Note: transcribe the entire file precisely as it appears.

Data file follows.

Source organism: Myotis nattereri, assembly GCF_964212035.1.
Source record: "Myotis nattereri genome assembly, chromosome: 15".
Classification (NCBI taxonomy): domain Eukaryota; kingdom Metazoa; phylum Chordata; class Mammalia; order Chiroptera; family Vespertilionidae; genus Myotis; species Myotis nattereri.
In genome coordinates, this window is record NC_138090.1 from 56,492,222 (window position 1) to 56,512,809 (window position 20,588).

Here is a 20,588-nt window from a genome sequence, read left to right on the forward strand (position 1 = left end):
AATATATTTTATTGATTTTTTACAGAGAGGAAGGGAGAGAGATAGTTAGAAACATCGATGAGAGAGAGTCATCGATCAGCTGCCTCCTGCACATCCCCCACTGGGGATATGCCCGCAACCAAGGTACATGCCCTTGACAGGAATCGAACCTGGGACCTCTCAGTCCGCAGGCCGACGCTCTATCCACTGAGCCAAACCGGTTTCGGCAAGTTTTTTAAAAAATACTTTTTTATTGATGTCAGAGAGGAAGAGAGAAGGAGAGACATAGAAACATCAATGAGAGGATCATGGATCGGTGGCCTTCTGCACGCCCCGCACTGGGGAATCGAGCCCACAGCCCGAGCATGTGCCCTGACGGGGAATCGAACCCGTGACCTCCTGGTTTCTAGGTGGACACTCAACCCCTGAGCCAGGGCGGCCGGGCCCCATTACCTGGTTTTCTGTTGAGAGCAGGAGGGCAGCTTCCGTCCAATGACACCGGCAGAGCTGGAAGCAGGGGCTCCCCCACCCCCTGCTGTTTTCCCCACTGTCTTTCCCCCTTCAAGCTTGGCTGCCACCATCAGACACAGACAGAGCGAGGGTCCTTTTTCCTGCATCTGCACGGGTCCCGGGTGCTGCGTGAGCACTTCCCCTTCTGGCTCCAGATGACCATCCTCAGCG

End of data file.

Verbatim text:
Source organism: Myotis nattereri, assembly GCF_964212035.1.
Source record: "Myotis nattereri genome assembly, chromosome: 15".
Classification (NCBI taxonomy): domain Eukaryota; kingdom Metazoa; phylum Chordata; class Mammalia; order Chiroptera; family Vespertilionidae; genus Myotis; species Myotis nattereri.
In genome coordinates, this window is record NC_138090.1 from 56,492,222 (window position 1) to 56,512,809 (window position 20,588).

Here is a 20,588-nt window from a genome sequence, read left to right on the forward strand (position 1 = left end):
AATATATTTTATTGATTTTTTACAGAGAGGAAGGGAGAGAGATAGTTAGAAACATCGATGAGAGAGAGTCATCGATCAGCTGCCTCCTGCACATCCCCCACTGGGGATATGCCCGCAACCAAGGTACATGCCCTTGACAGGAATCGAACCTGGGACCTCTCAGTCCGCAGGCCGACGCTCTATCCACTGAGCCAAACCGGTTTCGGCAAGTTTTTTAAAAAATACTTTTTTATTGATGTCAGAGAGGAAGAGAGAAGGAGAGACATAGAAACATCAATGAGAGGATCATGGATCGGTGGCCTTCTGCACGCCCCGCACTGGGGAATCGAGCCCACAGCCCGAGCATGTGCCCTGACGGGGAATCGAACCCGTGACCTCCTGGTTTCTAGGTGGACACTCAACCCCTGAGCCAGGGCGGCCGGGCCCCATTACCTGGTTTTCTGTTGAGAGCAGGAGGGCAGCTTCCGTCCAATGACACCGGCAGAGCTGGAAGCAGGGGCTCCCCCACCCCCTGCTGTTTTCCCCACTGTCTTTCCCCCTTCAAGCTTGGCTGCCACCATCAGACACAGACAGAGCGAGGGTCCTTTTTCCTGCATCTGCACGGGTCCCGGGTGCTGCGTGAGCACTTCCCCTTCTGGCTCCAGATGACCATCCTCAGCG